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Nuclear Pharmacist by Day, DJ by Night

There are so many different types of careers within the field of pharmacy—from research and drug development to pharmacy informatics! To highlight some of the more unique career settings in the industry, we’re introducing a new page on our website—Novel Pharmacy Practice Settings—where you can explore these unique career pathways.

In addition to learning more about unique pathways on our new webpage, we’ll also be featuring pharmacists who work in these unique settings on our blog. Today, we’re excited to spotlight Dr. Corey Craig!

Dr. Craig, PharmD, works at New York Presbyterian as a nuclear pharmacist, working with radioactive material to help treat his patients. At night, he turns into a DJ, performing across the country. Learn more about how Dr. Craig found his niche and became Coreyography.

Please describe your practice setting. What makes your career path unique?   

My focus in Pharmacy School at OU was Nuclear Medicine. There was a fully operational Nuclear Pharmacy on campus, and I took all the courses.

I worked in Dallas from 95-2001, then moved to NYC, then years later went to the University of Colorado for the NTPD program and received the PharmD.

What led you to this career path? What steps did you take?  

The nuclear pharmacy was located on campus, and I worked there throughout my time at the University of Oklahoma. I loved how unique to setting and dispensing were. Taking all of the coursework during my time at the University of Oklahoma allowed me to take positions at Nuclear Pharmacies and instantly be an “Authorized User” and dispense doses.  This saved the Nuclear Pharmacies money and time usually spent on training Hospital and Retail pharmacists who left those settings for Nuclear.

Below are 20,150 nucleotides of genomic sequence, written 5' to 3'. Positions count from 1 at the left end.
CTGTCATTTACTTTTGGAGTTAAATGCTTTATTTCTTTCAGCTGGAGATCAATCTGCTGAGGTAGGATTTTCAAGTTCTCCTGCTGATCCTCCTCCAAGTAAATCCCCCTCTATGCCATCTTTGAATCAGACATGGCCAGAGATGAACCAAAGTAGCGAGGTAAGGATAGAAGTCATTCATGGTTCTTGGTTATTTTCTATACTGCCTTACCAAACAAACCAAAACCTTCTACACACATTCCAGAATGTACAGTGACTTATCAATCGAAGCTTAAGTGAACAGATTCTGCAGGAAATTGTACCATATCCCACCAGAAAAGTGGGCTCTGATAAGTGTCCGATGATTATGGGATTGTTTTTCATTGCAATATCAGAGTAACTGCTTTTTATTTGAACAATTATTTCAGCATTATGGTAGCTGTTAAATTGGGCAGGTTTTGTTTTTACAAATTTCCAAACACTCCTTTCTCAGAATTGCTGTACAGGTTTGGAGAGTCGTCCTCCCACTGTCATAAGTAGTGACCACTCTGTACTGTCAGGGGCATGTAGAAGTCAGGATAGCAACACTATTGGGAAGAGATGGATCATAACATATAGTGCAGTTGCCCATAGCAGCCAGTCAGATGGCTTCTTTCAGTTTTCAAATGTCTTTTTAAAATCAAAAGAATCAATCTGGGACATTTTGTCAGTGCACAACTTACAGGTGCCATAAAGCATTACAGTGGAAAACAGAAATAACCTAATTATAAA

What does a typical workday look like for you?  

During the week, I work at the hospital from morning to afternoon. My evenings involve music production, radio show production, podcast production, reviewing new music sent by labels/music promoters, and preparing for gigs.

I travel on the weekends for DJ gigs and work as a pharmacist during the week.

Describe the most exciting or rewarding aspect of your role?  

New York Presbyterian has been very supportive, and the schedule compliments my other DJ/producer career.

Describe the most challenging aspect of your role.

Nuclear is my favorite practice of pharmacy. It is true that if you love what you do, it never feels like work. The same is true for the DJ career.

As far as “challenges,” I have been faced with managers and sometimes other staff pharmacists who tried to belittle or minimize or stereotype DJing as “frivolous,” “mid-life crisis,” or “distracting” from my work as a pharmacist. I had no problem reminding those people that balancing more than one career is possible.

What advice would you give to a current student pharmacist who is interested in pursuing a similar type of practice role in the future?  

Never forget about your passions and creative side. Your quality of life and work/life balance is very important. With the “Great Resignation” looming across the country in many fields of work, it’s important for people to take their time and lead a balanced and fulfilled life.

If you have a hobby/talent/interest that brings you joy, pharmacy work should not be given the power to muffle it.

Can you share a brief story about a time you positively impacted a patient, population, or community in your role?

My DJ/Podcast/Social Media audience can always rely on me for information about health issues relating to the LGBT community.  When the monkeypox outbreak was happening here in NYC, I used my platform to be a source of information about vaccines and TPOXX treatments.  I am uniquely positioned to have that audience and the knowledge base.

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